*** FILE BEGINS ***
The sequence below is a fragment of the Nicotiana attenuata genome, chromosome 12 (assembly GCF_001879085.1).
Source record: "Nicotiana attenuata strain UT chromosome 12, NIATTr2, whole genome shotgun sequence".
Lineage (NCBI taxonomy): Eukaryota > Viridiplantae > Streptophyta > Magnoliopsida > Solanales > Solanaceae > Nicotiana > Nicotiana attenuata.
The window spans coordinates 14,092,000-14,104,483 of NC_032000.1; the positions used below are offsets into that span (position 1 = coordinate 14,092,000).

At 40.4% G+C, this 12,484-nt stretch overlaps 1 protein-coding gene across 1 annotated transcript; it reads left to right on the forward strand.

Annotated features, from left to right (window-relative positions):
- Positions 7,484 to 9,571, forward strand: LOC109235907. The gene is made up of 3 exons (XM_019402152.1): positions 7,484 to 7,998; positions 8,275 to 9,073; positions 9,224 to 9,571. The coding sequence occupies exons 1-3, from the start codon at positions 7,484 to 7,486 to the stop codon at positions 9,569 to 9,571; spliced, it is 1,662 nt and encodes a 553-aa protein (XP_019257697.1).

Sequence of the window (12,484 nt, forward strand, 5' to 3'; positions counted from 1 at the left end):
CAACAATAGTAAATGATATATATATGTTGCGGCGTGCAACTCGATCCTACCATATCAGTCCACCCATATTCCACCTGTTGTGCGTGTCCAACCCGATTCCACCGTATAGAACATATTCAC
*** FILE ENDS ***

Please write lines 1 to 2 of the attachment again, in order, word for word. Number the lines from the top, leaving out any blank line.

The sequence below is a fragment of the Nicotiana attenuata genome, chromosome 12 (assembly GCF_001879085.1).
Source record: "Nicotiana attenuata strain UT chromosome 12, NIATTr2, whole genome shotgun sequence".